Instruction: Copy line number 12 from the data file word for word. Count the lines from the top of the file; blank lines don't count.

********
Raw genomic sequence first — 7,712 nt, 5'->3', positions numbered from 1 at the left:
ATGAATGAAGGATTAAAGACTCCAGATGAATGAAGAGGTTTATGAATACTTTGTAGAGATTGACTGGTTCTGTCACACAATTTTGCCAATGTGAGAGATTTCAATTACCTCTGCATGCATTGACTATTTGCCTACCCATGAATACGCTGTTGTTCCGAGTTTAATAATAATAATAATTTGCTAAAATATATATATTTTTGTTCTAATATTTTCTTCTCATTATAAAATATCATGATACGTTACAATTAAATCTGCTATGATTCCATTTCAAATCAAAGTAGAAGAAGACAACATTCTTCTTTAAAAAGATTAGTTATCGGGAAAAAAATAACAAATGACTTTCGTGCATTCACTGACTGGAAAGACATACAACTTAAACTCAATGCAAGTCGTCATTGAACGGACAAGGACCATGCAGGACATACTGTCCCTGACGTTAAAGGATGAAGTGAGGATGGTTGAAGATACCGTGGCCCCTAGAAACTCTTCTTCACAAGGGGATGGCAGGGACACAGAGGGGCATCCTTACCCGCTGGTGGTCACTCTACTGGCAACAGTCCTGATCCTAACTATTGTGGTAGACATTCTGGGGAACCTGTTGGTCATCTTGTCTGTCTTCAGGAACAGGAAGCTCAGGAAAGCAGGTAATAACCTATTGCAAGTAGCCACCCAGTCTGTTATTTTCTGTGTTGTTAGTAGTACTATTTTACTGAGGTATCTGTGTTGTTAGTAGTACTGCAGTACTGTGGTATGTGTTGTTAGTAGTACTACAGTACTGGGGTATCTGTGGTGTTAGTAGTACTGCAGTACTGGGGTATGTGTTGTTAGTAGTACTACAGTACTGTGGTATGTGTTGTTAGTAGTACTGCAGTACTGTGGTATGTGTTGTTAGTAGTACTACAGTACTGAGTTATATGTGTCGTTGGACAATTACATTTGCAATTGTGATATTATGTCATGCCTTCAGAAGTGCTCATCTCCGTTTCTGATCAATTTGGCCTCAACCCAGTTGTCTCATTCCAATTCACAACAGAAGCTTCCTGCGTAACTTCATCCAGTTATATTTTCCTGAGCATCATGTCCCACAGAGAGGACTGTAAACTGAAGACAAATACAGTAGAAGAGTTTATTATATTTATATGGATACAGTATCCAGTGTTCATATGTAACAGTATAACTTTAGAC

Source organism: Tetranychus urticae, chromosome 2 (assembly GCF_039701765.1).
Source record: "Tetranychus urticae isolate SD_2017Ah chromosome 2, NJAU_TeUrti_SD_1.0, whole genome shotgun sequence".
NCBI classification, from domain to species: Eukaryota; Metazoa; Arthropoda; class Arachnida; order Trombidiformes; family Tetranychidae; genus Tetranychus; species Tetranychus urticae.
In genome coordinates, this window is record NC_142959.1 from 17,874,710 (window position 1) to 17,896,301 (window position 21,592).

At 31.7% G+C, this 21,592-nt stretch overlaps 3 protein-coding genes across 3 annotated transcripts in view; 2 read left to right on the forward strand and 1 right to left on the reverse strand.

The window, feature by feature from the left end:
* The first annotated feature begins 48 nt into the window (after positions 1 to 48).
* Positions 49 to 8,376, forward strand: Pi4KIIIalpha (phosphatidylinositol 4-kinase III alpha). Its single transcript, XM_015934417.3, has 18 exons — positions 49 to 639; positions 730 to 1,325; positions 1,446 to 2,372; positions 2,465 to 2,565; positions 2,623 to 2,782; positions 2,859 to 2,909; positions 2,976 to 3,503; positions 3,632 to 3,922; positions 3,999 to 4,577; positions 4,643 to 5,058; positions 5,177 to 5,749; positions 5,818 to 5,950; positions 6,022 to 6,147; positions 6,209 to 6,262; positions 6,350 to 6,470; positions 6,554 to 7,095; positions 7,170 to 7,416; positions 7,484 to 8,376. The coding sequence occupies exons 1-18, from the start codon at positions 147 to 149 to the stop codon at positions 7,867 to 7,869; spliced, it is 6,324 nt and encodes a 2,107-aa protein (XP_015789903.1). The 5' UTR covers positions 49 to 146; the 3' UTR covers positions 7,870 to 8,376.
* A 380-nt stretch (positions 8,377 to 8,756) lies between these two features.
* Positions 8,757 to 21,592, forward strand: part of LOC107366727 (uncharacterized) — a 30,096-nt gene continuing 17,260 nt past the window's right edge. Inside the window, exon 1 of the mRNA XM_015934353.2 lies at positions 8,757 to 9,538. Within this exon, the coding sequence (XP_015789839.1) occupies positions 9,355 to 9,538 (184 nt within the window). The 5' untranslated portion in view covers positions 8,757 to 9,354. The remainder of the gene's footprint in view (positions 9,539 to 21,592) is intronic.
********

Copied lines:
* Positions 8,757 to 21,592, forward strand: part of LOC107366727 (uncharacterized) — a 30,096-nt gene continuing 17,260 nt past the window's right edge. Inside the window, exon 1 of the mRNA XM_015934353.2 lies at positions 8,757 to 9,538. Within this exon, the coding sequence (XP_015789839.1) occupies positions 9,355 to 9,538 (184 nt within the window). The 5' untranslated portion in view covers positions 8,757 to 9,354. The remainder of the gene's footprint in view (positions 9,539 to 21,592) is intronic.